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Infographic: 10 hazardous places at Home for Senior Citizens

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A home is intended to be a safe haven for you and your family, yet every year, accident and emergency departments deal with significant injuries and, in some cases, fatalities that occur in the home. Among the most prevalent reasons that people conclude that their older parents would be safer in a care facility than in their very own residences is safety

Is it beneficial to have an elderly parent live with you? Probably not. Whether or not the home environment is safe is a critical consideration. Use this checklist to evaluate your parents’ living circumstances and assist them in securely ageing in place.

1. Eliminate any potential for a fall

Elderly’ most common cause of injury is falling. Making the home fall-safe is among the most major considerations to do to reduce the risks of elderly falling and enhance home safety. This can be accomplished by completing the number of things:

  1. Throw rugs should be replaced. These are frequently beautiful, but they don’t have a rubber base to help them hold the surface effectively.

  2. Clear the clutter (Newspapers, loose clothing, and shoes) that has accumulated.

  3. Make the area more open. Think about any tight corners, before or after a doorway. Access may be restricted, and mobility may be difficult.

  4. Extending power cables throughout the floor is not a good idea.

  5. When indoors, ensure your elders are wearing non-slip footwear.

2. Bathroom safety

  1. Grab bars and handrails are critical safety standards. Check for handrails by the toilets and grab bars in the bathroom or tub. Depending on the height and/or physical restrictions of the senior citizen, these may have to be changed.

  2. Change the existing toilet seat to one that is elevated and has handlebars. Toilets must have a height of 17 to 19 inches. This will be simpler for seniors to sit and stand.

  3. In the bathroom, install a nightlight. It will benefit elderly who may need to go to the restroom several times during the night. Add a few nightlights along the road to the restroom so elderly can make their way.

  4. To keep from falling in the bathroom, use carpet padding.

3. Proper administration of medication:

A senior’s chance of a hazardous overdose increases with the number of medicines he or she takes increases. Place daily prescription quantities in sealed packets and compare them to a prescribed medication.

4. Protection against fire:

  1. Defend yourself from flames. Eliminating fire dangers from the home is also part of elder home safety.

  2. Inspect all appliances and electronics for electrical cords. Replace any worn or defective connections, and keep the number of cords on electrical outlets to a minimum.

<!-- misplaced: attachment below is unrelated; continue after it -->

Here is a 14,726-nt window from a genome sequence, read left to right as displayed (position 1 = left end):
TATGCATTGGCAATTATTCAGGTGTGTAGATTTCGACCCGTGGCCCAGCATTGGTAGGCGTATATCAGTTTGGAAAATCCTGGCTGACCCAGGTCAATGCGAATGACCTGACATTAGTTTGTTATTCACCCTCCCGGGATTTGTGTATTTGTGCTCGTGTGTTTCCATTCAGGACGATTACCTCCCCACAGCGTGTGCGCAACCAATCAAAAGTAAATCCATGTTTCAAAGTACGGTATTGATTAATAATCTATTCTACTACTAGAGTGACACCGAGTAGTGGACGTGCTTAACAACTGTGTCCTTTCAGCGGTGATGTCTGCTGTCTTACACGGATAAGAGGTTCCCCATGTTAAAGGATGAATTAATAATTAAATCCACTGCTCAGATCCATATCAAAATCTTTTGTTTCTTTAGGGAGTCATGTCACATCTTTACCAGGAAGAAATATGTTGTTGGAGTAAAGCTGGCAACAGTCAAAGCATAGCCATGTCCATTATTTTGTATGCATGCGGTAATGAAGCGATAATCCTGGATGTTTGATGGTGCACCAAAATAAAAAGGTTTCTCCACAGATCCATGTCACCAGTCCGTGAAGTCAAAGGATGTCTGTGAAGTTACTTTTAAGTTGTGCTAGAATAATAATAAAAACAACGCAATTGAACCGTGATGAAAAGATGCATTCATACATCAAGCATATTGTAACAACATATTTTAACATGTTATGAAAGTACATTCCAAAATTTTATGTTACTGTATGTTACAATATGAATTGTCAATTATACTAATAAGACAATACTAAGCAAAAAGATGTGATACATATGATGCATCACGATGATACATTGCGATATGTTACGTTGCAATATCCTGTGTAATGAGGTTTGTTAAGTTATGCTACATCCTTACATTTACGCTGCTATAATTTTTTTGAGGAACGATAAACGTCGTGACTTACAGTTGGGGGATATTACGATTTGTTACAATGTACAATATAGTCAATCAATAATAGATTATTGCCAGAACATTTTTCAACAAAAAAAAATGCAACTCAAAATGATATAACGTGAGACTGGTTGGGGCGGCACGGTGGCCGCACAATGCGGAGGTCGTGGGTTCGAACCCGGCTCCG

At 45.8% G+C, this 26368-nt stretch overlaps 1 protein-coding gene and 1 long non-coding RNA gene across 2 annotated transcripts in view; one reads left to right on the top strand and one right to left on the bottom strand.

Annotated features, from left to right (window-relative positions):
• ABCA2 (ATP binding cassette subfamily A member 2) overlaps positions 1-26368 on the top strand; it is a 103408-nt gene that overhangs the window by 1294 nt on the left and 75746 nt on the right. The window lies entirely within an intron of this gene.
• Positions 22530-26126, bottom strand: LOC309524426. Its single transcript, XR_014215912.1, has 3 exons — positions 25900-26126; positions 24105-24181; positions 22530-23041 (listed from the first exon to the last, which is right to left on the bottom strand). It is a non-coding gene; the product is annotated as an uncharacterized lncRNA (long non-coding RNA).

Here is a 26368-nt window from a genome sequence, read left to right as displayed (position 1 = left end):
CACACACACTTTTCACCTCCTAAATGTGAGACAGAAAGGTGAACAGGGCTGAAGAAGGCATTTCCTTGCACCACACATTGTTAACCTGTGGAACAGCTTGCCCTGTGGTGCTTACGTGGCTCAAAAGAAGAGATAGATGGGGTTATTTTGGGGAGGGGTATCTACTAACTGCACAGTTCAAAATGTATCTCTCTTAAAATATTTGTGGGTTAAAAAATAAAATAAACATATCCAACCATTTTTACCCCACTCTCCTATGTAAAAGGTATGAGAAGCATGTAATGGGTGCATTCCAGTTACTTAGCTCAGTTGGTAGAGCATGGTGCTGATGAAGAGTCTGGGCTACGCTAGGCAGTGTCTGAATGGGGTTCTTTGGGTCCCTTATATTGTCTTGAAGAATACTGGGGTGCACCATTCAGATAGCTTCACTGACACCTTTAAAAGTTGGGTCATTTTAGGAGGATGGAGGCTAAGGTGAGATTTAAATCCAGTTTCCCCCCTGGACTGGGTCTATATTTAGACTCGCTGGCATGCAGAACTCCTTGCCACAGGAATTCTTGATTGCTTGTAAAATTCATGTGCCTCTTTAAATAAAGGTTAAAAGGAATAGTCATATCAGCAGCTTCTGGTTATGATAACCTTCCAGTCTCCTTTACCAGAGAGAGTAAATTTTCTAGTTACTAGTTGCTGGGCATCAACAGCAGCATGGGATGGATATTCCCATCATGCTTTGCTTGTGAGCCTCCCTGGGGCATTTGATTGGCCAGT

3. Candles should be removed from the house. Candles can spark a fire if left flickering and neglected.

5. Inspect the bedroom.

  1. A drooping, softer bedding should be replaced with a sturdier one. This is far more relaxing, provides more assistance, and does not cage a sleeping senior.

  2. Install a retractable grab bar between both the ground and the ceilings in the bedroom. 

  3. Substitute a single-lever handle for the spherical room doorknob. This handle can simply be pushed down by a senior to open a door.

6. Check for proper lighting

  1. Vision that is becoming older may not always work as well as they used to. Elderly may overestimate darkish places in their homes or avoid them entirely.

  2. Any burned-out light bulbs should be replaced.

  3. Replace the light fittings.

  4. Install motion-activated lighting both inside and outside your home.

  5. Standing in one corner of the living room and looking across the room, test all illumination. If not, install more lights.

7. Kitchen safety

The kitchen is frequently referred to as the “center” of a home. As a result, it seems only natural that we invest a significant amount of work to ensure this place is safer for a senior.

  1. Pull any stored goods from upper levels down. Examine these objects to see if they’ll be useful. Store these goods at lower levels if they still work and are frequently used. If this is the case, a step stool should be provided. Look for a stool that is only one or two steps tall.

  2. For the kitchen sink, install rubber water tap guards that are colour schemes both hot and cold, making them simpler to hold and operate.

8. Basic safety at home

Go over some basic safety precautions. It’s natural to unlock the door to somebody who “appears good,” but make sure they are cautious.

  1. Place a peephole in the front door of your senior.

  2. When you’re alone at home, don’t open the door to strangers.

  3. Make sure the windows and doors are always locked.

  4. Educate them to not share any of their financial details over the phone. Alert them with the ongoing scams targeting the seniors.

9. Install safety alert system

Have an automatic emergency system that allows senior citizens to contact a doctor if something goes wrong. Bedroom  should have a call ring accessible, and restrooms should have an emergency pull cord. These measures can assist avoid accidents and assure that in the case of emergency, they receive fast attention.

10. Check infrequently

Lastly, elder home safety entails keeping an eye on them on a regular basis. You, their neighbors, and a qualified caretaker can all work together to keep them safe at all times.